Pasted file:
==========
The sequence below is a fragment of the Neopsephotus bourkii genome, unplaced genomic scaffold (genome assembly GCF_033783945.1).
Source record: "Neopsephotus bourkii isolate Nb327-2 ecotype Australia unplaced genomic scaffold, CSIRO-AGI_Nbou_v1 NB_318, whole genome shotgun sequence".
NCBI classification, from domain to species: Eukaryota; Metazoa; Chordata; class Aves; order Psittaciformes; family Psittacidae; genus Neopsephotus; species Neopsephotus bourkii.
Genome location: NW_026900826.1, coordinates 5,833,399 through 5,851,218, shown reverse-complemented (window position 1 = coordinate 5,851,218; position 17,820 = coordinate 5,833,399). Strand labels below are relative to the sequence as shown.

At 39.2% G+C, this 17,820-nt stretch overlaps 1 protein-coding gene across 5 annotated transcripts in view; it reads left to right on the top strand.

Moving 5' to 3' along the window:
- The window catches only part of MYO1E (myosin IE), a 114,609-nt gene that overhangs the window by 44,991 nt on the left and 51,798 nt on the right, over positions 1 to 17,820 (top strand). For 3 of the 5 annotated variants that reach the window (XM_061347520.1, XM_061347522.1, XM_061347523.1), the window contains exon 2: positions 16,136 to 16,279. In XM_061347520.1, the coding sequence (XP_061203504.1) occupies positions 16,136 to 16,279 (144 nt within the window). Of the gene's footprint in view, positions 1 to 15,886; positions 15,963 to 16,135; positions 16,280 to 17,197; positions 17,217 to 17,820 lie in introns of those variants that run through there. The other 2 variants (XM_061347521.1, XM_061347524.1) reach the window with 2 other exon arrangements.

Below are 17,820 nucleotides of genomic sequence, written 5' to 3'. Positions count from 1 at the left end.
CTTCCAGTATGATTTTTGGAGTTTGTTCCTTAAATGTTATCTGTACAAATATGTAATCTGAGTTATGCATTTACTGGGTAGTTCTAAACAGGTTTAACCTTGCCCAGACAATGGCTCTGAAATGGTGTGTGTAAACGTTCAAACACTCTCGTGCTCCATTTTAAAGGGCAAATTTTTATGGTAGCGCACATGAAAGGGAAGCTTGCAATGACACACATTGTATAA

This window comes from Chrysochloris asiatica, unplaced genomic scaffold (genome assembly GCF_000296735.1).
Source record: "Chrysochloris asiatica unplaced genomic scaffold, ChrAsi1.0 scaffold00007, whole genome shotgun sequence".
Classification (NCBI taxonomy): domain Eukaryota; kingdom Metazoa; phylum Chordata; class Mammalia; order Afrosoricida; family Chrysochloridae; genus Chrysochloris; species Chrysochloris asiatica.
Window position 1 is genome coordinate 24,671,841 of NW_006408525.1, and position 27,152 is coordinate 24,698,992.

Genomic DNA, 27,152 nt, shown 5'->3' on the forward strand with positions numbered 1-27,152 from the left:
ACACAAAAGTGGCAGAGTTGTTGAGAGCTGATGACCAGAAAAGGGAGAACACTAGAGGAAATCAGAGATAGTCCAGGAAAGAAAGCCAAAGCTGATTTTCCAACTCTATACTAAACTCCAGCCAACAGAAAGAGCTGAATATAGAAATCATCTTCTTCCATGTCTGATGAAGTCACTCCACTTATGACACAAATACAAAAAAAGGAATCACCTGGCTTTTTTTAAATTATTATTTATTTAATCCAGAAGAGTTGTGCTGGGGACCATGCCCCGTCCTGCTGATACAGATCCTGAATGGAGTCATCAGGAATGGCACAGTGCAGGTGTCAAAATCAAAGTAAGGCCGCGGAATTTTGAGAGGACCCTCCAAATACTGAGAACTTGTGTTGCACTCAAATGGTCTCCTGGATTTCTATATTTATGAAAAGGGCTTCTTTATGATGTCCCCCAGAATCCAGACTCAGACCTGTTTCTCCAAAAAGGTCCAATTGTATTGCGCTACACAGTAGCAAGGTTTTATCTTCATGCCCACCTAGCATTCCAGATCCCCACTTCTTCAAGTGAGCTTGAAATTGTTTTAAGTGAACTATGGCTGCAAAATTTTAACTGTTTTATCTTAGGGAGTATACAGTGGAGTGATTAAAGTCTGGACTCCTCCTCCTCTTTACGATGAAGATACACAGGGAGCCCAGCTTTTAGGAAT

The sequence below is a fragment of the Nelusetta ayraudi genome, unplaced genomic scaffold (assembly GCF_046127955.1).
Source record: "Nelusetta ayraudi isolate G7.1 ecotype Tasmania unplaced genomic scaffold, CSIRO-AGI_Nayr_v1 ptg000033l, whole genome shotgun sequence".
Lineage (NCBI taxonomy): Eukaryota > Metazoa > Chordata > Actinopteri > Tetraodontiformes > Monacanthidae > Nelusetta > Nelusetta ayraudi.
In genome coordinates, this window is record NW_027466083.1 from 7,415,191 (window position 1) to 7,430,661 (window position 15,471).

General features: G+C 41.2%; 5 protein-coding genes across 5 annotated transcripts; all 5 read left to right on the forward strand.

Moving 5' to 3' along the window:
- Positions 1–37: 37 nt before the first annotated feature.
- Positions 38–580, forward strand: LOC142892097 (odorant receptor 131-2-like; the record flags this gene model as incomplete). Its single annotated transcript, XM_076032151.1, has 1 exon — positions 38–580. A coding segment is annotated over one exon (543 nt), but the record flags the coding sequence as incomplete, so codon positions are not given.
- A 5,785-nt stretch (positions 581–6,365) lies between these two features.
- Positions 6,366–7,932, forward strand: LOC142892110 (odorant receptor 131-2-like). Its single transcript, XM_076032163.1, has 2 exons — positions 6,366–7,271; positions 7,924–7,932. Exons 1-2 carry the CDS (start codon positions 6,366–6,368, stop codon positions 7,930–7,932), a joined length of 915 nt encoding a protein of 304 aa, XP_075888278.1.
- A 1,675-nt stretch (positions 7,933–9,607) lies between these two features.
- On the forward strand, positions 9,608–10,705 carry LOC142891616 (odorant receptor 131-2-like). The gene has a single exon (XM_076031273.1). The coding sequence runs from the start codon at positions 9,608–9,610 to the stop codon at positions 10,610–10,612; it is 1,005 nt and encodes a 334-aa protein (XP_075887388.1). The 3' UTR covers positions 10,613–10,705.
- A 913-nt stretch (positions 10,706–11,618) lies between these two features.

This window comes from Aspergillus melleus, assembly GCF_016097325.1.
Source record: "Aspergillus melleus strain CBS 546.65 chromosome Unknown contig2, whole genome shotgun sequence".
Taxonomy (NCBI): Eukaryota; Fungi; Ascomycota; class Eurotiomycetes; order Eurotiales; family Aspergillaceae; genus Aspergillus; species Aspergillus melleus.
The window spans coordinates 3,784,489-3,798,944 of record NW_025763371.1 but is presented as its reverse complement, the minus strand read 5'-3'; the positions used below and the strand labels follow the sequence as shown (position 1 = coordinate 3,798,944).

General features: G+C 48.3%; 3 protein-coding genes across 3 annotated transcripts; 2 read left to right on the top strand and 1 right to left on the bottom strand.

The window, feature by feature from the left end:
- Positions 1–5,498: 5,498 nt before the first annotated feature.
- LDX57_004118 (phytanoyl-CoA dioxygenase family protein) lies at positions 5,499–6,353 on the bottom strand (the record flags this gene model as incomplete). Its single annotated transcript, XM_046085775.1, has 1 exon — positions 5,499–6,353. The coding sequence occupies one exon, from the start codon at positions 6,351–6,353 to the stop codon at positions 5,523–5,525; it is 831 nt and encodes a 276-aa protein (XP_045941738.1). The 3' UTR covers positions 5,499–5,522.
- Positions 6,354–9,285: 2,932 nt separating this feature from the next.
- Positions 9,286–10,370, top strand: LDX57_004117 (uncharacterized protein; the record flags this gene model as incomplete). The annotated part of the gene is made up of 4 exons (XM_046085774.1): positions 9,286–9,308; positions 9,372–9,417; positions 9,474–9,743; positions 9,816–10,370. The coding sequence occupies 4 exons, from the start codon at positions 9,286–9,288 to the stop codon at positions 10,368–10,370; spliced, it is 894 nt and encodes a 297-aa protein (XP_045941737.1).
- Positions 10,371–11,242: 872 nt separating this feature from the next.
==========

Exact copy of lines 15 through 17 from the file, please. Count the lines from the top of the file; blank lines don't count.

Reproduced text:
ACACAAAAGTGGCAGAGTTGTTGAGAGCTGATGACCAGAAAAGGGAGAACACTAGAGGAAATCAGAGATAGTCCAGGAAAGAAAGCCAAAGCTGATTTTCCAACTCTATACTAAACTCCAGCCAACAGAAAGAGCTGAATATAGAAATCATCTTCTTCCATGTCTGATGAAGTCACTCCACTTATGACACAAATACAAAAAAAGGAATCACCTGGCTTTTTTTAAATTATTATTTATTTAATCCAGAAGAGTTGTGCTGGGGACCATGCCCCGTCCTGCTGATACAGATCCTGAATGGAGTCATCAGGAATGGCACAGTGCAGGTGTCAAAATCAAAGTAAGGCCGCGGAATTTTGAGAGGACCCTCCAAATACTGAGAACTTGTGTTGCACTCAAATGGTCTCCTGGATTTCTATATTTATGAAAAGGGCTTCTTTATGATGTCCCCCAGAATCCAGACTCAGACCTGTTTCTCCAAAAAGGTCCAATTGTATTGCGCTACACAGTAGCAAGGTTTTATCTTCATGCCCACCTAGCATTCCAGATCCCCACTTCTTCAAGTGAGCTTGAAATTGTTTTAAGTGAACTATGGCTGCAAAATTTTAACTGTTTTATCTTAGGGAGTATACAGTGGAGTGATTAAAGTCTGGACTCCTCCTCCTCTTTACGATGAAGATACACAGGGAGCCCAGCTTTTAGGAAT

The sequence below is a fragment of the Nelusetta ayraudi genome, unplaced genomic scaffold (assembly GCF_046127955.1).
Source record: "Nelusetta ayraudi isolate G7.1 ecotype Tasmania unplaced genomic scaffold, CSIRO-AGI_Nayr_v1 ptg000033l, whole genome shotgun sequence".